He is devastated.
The lively discussion has humorous notings by various redditors of their mostly-poor experiences with Indian programmers.
As an Indian programmer, I feel offended.
Living in India.Also have lived in India until recently. I remember spending three hours a day commuting (either by car or public transport). That's 15 hours a week.
Public transport used to always be really crowded. The summers saw 45 degrees celsius. Everything had a long queue / wait list, it was hard.
Long story short, the quality of life is really bad. Worse than what my words describe.
If you lived there, you know what I mean.
If I talk to somebody working in India, and he is cheerful, I respect that.
Maybe, just maybe, there could be a correlation between quality of life and quality of work?
Am I in denial about crappy Indian programmers?Probably not. Having worked around ten years with Indian colleagues, I probably have more stories about bad Indian programmers than you.
On the same note, I probably have more stories about brilliant Indian programmers than you can ever imagine.
Given the economic situation in India since the mid 90's, IT / Software is often the best job option for a young adult in India, and he/she picks up an IT / Software job regardless whether he / she has genuine interest in the field.
That is the reason why many Indian programmers you encounter are demotivated, uninterested and produce less than desired quality of work.
They're not stupid, they're demotivated.
I don't blame the quality of education here. That's a common excuse. If a person is motivated, he'll surpass that constraint.
Now, given that they're indeed demotivated (as I claim they are) why do you choose to outsource to them?
And if you do, isn't it part of your responsibility to keep your team motivated?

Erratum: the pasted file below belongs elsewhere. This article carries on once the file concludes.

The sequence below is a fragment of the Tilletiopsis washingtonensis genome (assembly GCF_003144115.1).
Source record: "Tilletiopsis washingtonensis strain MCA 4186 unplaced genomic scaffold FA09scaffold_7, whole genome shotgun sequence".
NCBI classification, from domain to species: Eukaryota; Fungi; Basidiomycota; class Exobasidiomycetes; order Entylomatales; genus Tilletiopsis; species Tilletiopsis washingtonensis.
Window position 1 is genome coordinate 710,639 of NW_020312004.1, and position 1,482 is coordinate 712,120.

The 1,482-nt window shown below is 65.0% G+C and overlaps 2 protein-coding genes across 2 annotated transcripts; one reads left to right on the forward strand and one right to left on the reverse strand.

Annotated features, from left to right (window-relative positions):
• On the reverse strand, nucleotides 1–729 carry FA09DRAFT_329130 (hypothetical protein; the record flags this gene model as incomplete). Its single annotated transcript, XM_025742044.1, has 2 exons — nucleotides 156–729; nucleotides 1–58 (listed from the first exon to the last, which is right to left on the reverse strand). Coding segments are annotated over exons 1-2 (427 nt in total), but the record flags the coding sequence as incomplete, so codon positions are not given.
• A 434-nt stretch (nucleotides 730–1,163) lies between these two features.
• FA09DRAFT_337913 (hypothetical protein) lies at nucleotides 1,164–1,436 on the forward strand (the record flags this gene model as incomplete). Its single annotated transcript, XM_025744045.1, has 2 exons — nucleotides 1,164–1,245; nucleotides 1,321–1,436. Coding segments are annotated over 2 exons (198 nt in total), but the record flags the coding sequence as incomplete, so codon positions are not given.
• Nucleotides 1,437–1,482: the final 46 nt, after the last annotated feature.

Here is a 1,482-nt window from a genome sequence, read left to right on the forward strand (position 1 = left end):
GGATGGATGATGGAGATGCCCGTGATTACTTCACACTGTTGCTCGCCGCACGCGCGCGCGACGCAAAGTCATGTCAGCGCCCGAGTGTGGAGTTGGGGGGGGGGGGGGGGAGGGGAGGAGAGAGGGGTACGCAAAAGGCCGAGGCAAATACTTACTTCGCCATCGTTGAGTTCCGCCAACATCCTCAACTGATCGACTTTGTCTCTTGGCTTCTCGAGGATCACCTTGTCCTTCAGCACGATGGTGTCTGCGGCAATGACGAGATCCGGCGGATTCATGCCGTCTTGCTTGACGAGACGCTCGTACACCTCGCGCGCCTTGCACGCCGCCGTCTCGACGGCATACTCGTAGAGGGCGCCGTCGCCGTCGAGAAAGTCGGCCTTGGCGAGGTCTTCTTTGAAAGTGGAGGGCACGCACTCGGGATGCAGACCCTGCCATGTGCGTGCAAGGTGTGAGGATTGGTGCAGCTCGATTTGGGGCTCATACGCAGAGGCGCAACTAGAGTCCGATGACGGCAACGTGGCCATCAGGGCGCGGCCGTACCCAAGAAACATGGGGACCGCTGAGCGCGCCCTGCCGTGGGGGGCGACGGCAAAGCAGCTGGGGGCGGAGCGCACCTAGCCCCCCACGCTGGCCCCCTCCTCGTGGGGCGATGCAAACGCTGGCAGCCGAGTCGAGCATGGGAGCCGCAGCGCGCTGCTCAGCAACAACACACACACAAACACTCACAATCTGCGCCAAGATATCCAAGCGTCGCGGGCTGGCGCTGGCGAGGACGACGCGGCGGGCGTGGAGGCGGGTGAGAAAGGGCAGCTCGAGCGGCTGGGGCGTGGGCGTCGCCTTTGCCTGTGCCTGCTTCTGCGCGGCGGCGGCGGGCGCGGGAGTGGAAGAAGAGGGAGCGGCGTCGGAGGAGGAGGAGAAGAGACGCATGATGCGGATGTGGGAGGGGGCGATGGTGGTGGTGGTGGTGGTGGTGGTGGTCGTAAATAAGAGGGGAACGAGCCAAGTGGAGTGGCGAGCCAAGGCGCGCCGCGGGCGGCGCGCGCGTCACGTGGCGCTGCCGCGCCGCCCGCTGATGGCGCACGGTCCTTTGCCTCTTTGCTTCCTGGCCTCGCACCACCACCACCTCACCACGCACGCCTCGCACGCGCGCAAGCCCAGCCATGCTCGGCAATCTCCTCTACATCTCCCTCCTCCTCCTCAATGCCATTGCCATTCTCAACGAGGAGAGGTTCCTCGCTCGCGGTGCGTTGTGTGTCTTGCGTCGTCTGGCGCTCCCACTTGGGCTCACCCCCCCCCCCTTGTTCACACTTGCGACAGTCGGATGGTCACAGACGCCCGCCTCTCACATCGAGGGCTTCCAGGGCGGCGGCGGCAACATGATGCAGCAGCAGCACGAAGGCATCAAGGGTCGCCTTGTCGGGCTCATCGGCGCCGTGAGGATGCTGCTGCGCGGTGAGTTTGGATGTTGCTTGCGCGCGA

Software projects fail.Even with the best guys, a vast chunk of the software projects don't see the day of light.
That's the nature of software. That's why we hear from (agile || scrum || kanban || the-latest-greatest-process-of-today) gurus selling their methodologies as if it were the silver bullet to solve all problems.
Could it be it wasn't "those Indian guys" who caused your project to fail?
Everybody else's code sucksWorking with legacy code, regardless of how well it is written, will always be a challenge.
Even if you start understanding how it was written, what stakeholders expect from the product changes over time.
Thus legacy code will be inadequate regardless of which timezone it was written in.
Cost vs. quality trade-offSo you want to hire somebody for less than ~ $20 per hour.
And you expect the quality of $200 per hour experienced developer.
Stop having crazy expectations.
Code quality, a collective responsibilityIf X interviews Y, and Y sucks, then X sucks.
If X manages Y, and Y sucks, then X sucks still.
If X works with Y, and Y sucks, and X can't effect change, and Y continues to suck, then X continues to suck.
Of course the reality of project outsourcer X can be worse.
Many of the X's I worked with:
- wanted to save costs at the expense of quality
- wanted to ship everything yesterday
- didn't understand what they wanted in the first place
- changed their minds every two weeks (and then educated me about pivoting and Eric Reis)
- were completely hands off and just expected magic to happen on the 'milestone dates'
Now we run out of funds. Isn't it easy to blame the crappy Indian programmer?
Poof, not my fault. Not my responsibility.
Boo those bad, bad Indians!
Bottom line - Stop making indefensible generalizations, stop making excuses.